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I am attempting to create a TextBox that only allows numeric characters and a decimal point. I don't need assistance in writing the code, but on the concept. I am using MVVM to design the WPF application and I'm not sure whether to use an event or event-to-command.

I have read several different viewpoints regarding this topic:

  • (I have found this to be a little extreme and as some have called it "counter-productive", but it upholds the "purity" of MVVM): Never have any code behind your View. To prevent this, use MVVM Light Library. In short, convert events to commands so that everything can be controlled in the ViewModel.
  • (The second argument does not uphold the (maybe over excessive) "purity" of MVVM): Not everything must be handled in the ViewModel and it is ok to create Events to handle certain UI requirements.

I was leaning more towards the second option because of simplicity and, as I have stated previously, the first option seems a little extreme. In my specific case (creating a numeric only TextBox) would most people prefer either of the above options or one I have not discovered?

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up vote 5 down vote accepted

You should handle this as an event in .cs file. You are trying to add functionality in a control. Like Text in a TextBox .They all are handeld in .cs file. ViewModel is resposible for holding the data and Behavior based on that Data for View not for the functionality of Control.

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Ok, that makes sense. Would the method for verifying the text also be in the .cs file? –  Jordan Carroll Feb 21 '13 at 16:09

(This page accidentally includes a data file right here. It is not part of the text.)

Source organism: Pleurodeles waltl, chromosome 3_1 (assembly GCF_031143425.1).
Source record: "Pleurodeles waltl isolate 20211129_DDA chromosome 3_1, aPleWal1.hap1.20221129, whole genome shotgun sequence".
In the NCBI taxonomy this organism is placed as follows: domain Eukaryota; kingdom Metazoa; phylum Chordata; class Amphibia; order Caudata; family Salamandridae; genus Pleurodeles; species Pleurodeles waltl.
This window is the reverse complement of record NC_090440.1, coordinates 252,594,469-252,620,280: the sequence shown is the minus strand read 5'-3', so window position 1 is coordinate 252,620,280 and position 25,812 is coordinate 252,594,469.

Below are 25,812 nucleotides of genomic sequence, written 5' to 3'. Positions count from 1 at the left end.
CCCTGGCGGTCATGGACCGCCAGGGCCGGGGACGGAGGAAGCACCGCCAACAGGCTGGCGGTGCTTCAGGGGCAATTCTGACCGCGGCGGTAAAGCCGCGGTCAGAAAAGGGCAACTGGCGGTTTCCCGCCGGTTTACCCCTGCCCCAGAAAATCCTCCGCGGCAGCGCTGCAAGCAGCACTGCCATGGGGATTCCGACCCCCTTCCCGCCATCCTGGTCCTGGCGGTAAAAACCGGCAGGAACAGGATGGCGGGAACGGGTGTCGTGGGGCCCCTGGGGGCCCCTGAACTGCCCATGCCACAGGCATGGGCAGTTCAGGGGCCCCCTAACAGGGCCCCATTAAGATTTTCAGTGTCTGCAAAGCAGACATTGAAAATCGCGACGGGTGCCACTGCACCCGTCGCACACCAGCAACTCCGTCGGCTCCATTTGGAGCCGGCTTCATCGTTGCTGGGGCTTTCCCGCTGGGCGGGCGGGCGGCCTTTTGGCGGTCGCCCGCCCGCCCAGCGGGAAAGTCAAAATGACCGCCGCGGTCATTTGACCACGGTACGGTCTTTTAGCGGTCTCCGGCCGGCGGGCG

Yes It should also be in .cs file. It should be generic like it accepts only numeric values and expose Dependencies Properties like Range Max and Min value . Now to handle this Range is the responsibility of your ViewModels , Like in one VM you have Age property that can have Value from 10-99 and another VM have another Property that Range from 1-99999.Its responsibilty of your control to expose these Properties for Binding. –  ethicallogics Feb 21 '13 at 16:23
    
Got yah, thanks a lot. Last question, I'm feeling that if the user inputs an Age greater than 99 it should "down-convert" it automatically to 99. Is there a way to do that in the ViewModel? I know how to use Validation.HasError where the TextBox is wrapped in red, but I want something more "dummy proof". –  Jordan Carroll Feb 21 '13 at 16:48
    
Yes you are correct through ViewModel you can show Validation, but if you want to down convert like user cant enter greater than Max Range you will have to handel PreviewKeyDown before you give it up to base.PreviewKeyDown that is PreviewKeyDown of your TextBox if your control inherits from TextBox. –  ethicallogics Feb 21 '13 at 16:55
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This should be handled directly in the View rather than involving the ViewModel, but there's no need to reinvent the wheel.

Depending on your exact numeric requirements, use a control such as DoubleUpDown or IntegerUpDown from the Extended WPF Toolkit (available via NUGet)

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